If you’ve ever been to a theme park, you know that roller coasters are generally the main attraction. In order to appeal to everyone, most parks have varying degrees of roller coasters ranging from the kiddie rides to those that nearly defy gravity. Usually, the thrill of the roller coaster ride lasts no more than 5 minutes; however, for the life of an entrepreneur, they experience the emotional ride of a roller coaster every day. In 2011, I made that leap into entrepreneurship when I started my home care company. There have been many loops, dips, twists, highs & lows on this entrepreneur journey and I have discovered a few essentials that will hopefully help the next generation of entrepreneurs.
Stay focused on the why! There is a plethora of reasons why entrepreneurs start their own business. Desire to build something from the ground up, corporate burn out, financial independence, solving a new problem, bad experience from a service or product and thought they could do it better, etc. No matter the reason, one of the keys to success is to always remember why you started your business. This is especially important in the start-up phase of your business. The road to building something great is long…. very long and it will challenge you physically, emotionally, and financially. It’s important to keep your “why” ever before you to help through the challenges you will face in operating your business.
Don’t Be the Hero! Everyone loves a great movie; especially when the hero is able to overcome incredible odds to achieve the goal. Every movie, no matter the genre, are structured the same way. Each movie has a hero, a nemesis, and a mentor/guide. The sooner an entrepreneur understands they are not hero, the more likely they are to succeed. No matter if you are providing a service or producing a product, the role of your business is to be the guide for your client/customer. Your clients are the heroes and you are there simply help them write their own story.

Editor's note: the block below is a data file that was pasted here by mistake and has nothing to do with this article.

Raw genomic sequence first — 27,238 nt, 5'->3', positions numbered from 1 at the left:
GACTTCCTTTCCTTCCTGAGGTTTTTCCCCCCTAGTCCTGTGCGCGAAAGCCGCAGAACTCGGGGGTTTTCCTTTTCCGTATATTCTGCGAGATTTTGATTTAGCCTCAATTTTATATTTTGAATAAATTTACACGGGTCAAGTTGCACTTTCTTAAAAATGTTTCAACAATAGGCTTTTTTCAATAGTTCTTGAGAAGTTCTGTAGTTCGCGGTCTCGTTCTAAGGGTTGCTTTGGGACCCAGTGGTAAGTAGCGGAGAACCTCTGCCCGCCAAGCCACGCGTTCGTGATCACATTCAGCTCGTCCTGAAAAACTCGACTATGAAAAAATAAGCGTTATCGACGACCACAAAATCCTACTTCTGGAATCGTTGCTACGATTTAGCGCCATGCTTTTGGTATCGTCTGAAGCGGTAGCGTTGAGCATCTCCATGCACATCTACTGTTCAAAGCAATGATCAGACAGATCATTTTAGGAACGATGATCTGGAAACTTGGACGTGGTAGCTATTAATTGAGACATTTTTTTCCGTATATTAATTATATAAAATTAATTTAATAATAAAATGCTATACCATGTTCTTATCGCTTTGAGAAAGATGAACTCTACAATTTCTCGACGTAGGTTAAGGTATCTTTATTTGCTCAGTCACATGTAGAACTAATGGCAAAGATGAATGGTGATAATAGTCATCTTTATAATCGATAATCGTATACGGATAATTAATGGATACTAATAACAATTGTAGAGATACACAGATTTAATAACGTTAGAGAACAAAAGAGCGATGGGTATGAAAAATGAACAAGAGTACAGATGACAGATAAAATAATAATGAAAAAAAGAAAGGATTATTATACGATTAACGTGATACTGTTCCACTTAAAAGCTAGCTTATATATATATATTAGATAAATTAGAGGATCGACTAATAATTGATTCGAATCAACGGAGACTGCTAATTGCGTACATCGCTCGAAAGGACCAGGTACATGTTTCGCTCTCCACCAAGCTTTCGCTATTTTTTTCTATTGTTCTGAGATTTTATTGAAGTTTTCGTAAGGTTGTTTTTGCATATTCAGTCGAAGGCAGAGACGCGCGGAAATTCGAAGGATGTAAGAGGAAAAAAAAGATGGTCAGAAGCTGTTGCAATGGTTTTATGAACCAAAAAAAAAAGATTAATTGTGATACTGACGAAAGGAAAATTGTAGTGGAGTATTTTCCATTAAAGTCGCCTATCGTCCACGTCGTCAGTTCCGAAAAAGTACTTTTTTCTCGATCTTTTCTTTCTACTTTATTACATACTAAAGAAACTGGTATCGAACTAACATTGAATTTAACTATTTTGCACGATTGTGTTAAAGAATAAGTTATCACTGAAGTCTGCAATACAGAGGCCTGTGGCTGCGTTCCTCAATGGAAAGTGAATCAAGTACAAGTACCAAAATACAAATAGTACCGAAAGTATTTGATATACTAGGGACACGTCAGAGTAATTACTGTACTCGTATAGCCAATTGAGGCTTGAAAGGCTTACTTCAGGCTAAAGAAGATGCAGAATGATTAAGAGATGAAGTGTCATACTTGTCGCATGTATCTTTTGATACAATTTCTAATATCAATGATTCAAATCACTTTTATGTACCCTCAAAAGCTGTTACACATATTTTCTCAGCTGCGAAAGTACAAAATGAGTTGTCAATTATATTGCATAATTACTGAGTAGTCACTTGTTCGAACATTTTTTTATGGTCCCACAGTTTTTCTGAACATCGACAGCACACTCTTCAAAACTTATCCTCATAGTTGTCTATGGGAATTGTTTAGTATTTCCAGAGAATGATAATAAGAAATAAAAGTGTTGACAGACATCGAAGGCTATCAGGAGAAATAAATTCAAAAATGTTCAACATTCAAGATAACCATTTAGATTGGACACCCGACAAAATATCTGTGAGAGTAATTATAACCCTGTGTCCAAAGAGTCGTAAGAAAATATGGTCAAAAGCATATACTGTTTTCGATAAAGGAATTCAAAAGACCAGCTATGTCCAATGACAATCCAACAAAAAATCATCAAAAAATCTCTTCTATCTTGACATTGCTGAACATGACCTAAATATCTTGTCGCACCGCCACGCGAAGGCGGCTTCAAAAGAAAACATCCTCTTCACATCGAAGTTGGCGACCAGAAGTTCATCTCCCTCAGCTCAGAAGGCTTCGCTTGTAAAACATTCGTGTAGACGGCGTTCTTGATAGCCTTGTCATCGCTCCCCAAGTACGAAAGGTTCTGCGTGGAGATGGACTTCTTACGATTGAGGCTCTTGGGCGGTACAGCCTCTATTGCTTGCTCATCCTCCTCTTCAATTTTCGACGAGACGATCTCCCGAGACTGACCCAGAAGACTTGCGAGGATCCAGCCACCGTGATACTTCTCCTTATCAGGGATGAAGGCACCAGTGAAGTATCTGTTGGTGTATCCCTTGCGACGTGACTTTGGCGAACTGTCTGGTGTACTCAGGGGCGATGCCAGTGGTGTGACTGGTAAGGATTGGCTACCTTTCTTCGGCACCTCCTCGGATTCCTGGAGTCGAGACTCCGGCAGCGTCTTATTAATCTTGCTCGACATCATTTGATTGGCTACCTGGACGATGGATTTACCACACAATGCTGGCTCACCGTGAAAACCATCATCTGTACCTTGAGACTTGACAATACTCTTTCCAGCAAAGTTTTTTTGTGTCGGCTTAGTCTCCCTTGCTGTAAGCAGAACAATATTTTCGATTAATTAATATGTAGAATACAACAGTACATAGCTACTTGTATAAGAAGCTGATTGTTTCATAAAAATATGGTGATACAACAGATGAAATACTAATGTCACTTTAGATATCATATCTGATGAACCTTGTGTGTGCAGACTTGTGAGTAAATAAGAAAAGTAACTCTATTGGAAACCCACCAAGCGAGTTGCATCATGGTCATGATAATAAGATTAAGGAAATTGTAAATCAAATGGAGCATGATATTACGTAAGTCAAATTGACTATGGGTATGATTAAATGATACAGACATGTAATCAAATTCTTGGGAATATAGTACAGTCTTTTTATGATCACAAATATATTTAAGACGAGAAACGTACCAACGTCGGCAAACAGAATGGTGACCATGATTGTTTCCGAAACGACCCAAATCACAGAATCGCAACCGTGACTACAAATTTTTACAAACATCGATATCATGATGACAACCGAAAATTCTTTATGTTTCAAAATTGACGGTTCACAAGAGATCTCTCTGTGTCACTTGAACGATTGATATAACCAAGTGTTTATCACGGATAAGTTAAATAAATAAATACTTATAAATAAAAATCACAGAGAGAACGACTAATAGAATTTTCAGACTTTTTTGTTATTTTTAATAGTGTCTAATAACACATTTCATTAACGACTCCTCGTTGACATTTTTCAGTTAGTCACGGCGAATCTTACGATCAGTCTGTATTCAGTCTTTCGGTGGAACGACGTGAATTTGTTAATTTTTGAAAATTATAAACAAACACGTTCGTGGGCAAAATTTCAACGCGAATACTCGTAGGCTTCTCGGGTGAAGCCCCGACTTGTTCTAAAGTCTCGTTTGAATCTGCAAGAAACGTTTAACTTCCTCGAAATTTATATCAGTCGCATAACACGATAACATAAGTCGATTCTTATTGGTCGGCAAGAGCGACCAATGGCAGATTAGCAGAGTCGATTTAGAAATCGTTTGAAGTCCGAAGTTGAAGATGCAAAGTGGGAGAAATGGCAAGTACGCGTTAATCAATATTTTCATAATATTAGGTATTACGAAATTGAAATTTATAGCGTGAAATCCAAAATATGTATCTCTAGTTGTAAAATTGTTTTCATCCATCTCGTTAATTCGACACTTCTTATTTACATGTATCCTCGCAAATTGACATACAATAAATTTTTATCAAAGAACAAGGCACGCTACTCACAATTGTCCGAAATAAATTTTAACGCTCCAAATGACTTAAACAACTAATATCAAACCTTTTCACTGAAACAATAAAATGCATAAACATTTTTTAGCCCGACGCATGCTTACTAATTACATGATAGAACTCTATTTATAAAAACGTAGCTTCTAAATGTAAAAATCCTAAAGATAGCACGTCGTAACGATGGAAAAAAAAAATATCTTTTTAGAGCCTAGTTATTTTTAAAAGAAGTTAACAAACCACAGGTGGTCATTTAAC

Utilize your community resources! As the business grows, you will experience challenges and face obstacles that may seem insurmountable; but remember you don’t have to face those challenges alone. There are resources in the community to help guide you through these obstacles so you are not re-inventing the wheel. These resources include but are not limited to the Small Business Development Center, local chamber of commerce, and Service Corps of Retired Executives (SCORE). The sole purpose of these organizations is to equip, educate, & encourage small businesses to be successful in their industry. They are available to help the entrepreneur overcome challenges and assist in creating strategic plans to help grow your business.
Establish your team! As an owner, you bring certain strengths to your business. You’ve developed that strength whether through your professional career, educational background, or just natural ability. However, when consider building your team, build your team around your weakness and add people based on their ability to fit within your company culture vs only their skill. Having a diverse team and a company culture where team members can thrive in their strengths can produce dynamic results.
Never Stop Learning! As an entrepreneur, your employees are depending on your leadership. You are the person that is setting the direction and providing the vision for the company. Your employees need you to be best version of you; therefore, you should never stop learning. One of the best investments you can make is to invest in yourself. The most economical way is to read books that will stimulate your growth. It’s been said that all readers are not leaders but all leaders are readers. Attend conferences, workshops, and seminars that are specific to your industry to discover innovative strategies to grow your business. Also consider attending conferences on leadership development to ensure you are becoming the best leader you can be as well as attain the skills to train the leaders in your organization.
Define your success! Quite often, society dictates the definition of success. Usually, it is based on some quantifiable factor such as gross sales, net profit, number of locations, number of employees, etc. These factors are great and are necessary for growth; however, have you truly defined what is success to you? Have you ever asked yourself what makes you happy? What gives you joy? When are you most satisfied? What does success look like and how will you know when you reached it? These are just a few questions any entrepreneur should asked themselves to determine their own definition of success. “Don’t let the noise of others’ opinions drown out you own inner voice, heart and intuition” – Steve Jobs.